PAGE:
I think Russia knows deep down it is fighting for its life, but just doesn’t want to admit it yet. If it freezes the Ukrainian conflict for any significant period of time, either through reluctance to cross the Dnepr River for fear of casualties, or though a negotiated ceasefire that doesn’t resolve the issues, then the West will pull out all the stops to drain and bankrupt Russia’s economy. It will build the Ukrainian army back up again, train and rearm it, this time with US/NATO equipment, establish lines of US/NATO logistics and stores, conduct scrimmages and sporadic shelling of Russia lines, and prepare for a future offensive into Russia.

Russia has so far managed the economic war well, but it hasn’t supported an army of half a million soldiers in the field yet; not for any length of time, and certainly not year-on-year. Maybe it can afford it indefinitely, if not then eventually the people of Russia will tire of the austerity the stalemate brings and the impact it has on their living standards. A prolonged freeze would also give the West the time it needs to wage its information war on the Russian people and the time the CIA needs to orchestrate a coup as it did with the Soviet Union.

Russia needs to realise that at some point it will have to advance across western Ukraine to end the Ukraine war, but that does not end the US/NATO war, it just moves the border between US/NATO and Russia to the western edge of Ukraine.

Russia would not have won WW2 with such a cautious and restrained Order Of Battle/Rules Of Engagement, so why does it think it can win WW3 by adopting such an approach? Russia knows it needs to target the US ruling class; take away their money and you take away their power, because it has said so. This war will be won on the economic battleground and that means destroying the dollar, euro and unfortunately for me, the pound. If Russia wins, ordinary people in the West are going to be in the shit. If Russia loses, ordinary people in the West are going to be in the shit. But ordinary people are already in the shit thanks to the hollowing out of our economic system and the stealing of our wealth by the ruling class over the past 40 years which is finally reaching the end point of economic collapse and poverty for everyone, except the ruling class and their servants of course.

Russia is neither a saint nor a devil. It is a country like any other, that just happens to operate a socialist political and economic system meaning it spends money on its society, treats people fairly when they deserve it and harshly when they don’t. It achieves socialism through communal ownership of widespread nationalisation, although people don’t actually own a nationalised industry, the state owns it on their behalf. But being a socialist country doesn’t make them a bad country. A bad country is made by bad people when bad people get into power. Russia has its problems like any other country because it has the same spectrum of good and bad people in it as any other. They have their upper class and their underclass like everyone else, but their upper class isn’t allowed to use its money as power. But Russia is very different to the West when it comes to Nazis. If you had 27 million people killed during WW2 in your country, of which 18 million were civilians, mainly the old, and women and children, you’d have a problem with Nazis as well. It’s history with Nazism and its issue with the West’s ruling class sponsoring a neo-Nazi regime that it put into power to bring Russia down, means Russia is slowly realising the West’s ruling class has got to go. For Russia, it’s kind of us or them. Russian’s know it’s existential, but I don’t think they are acting like it is.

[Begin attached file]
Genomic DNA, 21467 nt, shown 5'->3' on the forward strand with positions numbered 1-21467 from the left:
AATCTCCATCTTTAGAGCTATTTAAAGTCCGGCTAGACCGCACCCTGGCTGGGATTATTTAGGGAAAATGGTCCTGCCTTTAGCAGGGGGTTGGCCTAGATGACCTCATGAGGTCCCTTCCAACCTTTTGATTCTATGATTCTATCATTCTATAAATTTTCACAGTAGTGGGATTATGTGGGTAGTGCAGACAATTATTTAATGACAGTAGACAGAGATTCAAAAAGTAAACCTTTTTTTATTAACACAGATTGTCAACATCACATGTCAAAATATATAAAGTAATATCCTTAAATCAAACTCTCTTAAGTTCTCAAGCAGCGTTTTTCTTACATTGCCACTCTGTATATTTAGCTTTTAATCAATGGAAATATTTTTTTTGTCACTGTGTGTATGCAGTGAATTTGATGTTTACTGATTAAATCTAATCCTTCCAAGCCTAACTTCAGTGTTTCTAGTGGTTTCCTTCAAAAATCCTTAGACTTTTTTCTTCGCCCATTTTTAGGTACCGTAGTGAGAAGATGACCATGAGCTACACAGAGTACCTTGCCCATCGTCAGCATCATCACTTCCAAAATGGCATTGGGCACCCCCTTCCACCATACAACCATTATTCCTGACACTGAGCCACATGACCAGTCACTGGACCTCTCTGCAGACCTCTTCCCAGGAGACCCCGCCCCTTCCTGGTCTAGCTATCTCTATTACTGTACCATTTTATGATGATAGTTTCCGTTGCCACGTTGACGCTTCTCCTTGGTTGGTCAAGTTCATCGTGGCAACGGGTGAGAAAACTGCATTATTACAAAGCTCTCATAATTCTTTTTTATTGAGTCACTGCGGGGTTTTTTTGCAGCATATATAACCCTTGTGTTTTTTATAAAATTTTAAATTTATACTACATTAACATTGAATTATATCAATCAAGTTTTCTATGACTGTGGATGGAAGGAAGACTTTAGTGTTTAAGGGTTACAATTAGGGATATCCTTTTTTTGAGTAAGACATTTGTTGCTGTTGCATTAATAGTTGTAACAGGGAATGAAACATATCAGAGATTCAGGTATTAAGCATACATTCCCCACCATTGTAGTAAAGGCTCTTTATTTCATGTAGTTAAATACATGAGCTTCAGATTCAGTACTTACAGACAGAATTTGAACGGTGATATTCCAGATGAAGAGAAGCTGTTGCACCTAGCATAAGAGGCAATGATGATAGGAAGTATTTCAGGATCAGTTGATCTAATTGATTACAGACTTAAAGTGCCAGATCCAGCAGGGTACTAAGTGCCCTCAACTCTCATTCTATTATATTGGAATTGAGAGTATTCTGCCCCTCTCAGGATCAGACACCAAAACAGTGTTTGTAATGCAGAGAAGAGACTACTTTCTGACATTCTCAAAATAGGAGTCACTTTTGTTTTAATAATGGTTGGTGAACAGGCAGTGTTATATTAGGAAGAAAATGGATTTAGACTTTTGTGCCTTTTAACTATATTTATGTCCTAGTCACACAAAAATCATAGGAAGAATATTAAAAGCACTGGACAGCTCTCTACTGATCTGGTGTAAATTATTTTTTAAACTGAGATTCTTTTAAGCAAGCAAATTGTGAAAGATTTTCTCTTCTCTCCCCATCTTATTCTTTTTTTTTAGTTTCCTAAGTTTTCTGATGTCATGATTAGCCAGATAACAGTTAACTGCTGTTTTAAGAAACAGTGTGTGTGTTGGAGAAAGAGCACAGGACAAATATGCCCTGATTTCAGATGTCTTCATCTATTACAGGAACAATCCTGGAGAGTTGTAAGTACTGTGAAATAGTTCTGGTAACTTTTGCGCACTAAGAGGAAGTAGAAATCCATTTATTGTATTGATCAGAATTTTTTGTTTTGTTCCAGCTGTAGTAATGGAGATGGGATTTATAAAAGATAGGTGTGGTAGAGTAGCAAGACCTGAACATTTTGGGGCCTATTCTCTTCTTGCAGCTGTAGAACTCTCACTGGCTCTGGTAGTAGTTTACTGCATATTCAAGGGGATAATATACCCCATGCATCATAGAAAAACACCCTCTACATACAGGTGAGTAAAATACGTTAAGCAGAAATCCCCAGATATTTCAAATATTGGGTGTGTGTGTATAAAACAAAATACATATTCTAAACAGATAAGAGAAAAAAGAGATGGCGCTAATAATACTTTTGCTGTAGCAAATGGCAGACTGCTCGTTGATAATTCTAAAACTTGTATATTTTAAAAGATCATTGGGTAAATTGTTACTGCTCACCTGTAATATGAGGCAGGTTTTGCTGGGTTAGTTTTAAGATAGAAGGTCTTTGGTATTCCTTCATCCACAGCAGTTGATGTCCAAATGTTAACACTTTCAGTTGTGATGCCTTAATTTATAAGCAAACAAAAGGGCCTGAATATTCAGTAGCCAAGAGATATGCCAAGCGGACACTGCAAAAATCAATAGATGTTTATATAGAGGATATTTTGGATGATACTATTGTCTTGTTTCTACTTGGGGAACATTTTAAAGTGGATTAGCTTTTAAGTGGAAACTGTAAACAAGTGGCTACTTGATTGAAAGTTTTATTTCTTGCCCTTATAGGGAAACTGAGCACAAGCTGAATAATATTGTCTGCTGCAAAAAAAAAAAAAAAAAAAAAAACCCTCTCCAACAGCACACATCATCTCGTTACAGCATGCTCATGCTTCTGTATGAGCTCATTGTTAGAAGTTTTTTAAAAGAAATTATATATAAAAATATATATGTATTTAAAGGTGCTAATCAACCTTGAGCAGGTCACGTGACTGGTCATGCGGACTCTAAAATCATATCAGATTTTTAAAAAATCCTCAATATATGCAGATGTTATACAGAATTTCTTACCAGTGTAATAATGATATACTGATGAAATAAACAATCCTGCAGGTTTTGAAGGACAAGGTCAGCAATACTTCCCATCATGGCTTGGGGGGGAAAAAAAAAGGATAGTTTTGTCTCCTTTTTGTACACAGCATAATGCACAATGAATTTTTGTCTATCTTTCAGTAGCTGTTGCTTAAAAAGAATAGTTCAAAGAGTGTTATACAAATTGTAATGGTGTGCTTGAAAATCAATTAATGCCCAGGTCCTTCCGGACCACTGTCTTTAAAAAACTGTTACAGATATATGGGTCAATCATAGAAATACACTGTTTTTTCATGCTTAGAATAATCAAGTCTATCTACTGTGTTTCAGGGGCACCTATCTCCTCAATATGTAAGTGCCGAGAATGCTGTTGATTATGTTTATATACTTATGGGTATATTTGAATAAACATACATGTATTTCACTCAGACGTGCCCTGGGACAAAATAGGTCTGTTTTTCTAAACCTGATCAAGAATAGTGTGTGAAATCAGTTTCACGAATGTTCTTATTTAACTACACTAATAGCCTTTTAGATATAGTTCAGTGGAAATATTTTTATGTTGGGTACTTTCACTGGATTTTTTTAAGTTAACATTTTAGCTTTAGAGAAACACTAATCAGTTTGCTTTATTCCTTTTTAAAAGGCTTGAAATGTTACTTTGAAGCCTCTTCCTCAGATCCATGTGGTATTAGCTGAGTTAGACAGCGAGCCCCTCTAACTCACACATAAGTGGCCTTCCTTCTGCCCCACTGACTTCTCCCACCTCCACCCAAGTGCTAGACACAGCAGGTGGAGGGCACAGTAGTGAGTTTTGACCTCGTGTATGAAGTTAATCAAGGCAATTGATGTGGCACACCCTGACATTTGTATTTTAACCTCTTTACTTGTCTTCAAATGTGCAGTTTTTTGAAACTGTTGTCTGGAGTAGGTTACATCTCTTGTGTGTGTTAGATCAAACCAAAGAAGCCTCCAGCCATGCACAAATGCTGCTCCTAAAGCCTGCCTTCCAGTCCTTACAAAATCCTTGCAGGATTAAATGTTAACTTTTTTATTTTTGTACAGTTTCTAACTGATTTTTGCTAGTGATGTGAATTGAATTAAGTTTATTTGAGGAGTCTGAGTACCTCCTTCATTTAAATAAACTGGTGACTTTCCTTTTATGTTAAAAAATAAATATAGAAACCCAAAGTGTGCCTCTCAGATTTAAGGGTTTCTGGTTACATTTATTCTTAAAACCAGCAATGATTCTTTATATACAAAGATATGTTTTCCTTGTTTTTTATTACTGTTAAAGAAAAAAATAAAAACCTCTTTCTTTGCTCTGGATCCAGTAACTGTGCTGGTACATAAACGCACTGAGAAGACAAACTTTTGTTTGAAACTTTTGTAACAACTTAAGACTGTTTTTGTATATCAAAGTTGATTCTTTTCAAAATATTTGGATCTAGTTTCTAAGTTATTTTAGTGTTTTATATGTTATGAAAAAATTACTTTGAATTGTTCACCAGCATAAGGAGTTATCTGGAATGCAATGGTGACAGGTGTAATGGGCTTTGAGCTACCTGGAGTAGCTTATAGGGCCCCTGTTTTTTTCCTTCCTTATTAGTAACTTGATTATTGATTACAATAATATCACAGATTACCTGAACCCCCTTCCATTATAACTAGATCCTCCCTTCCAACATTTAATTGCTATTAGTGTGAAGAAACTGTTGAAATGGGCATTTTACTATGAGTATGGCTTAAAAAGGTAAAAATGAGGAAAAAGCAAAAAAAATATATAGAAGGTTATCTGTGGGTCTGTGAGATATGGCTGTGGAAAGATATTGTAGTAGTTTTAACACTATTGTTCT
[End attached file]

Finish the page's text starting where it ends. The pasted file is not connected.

This is not going to be pretty for middle and working class people in the West. Our upper class and ruling class (the upper echelons of the upper class that use their wealth for power), do not care how much money they take from us, how poor we get, or how much our society disintegrates to fund their wars; and if the people demonstrate too much, or strike in industries that cost them money, they will not hesitate to send in the thugs (as Thatcher did in the 1980s).

There’s a significant minority who are the most vocal that listen to and believe the West’s media and cheer for the ruling class team. Most kind of go along with the narrative, but don’t really believe it, a bit like religion. I think most people in the West don’t really care and are focused on the rising cost of living, not equating the two.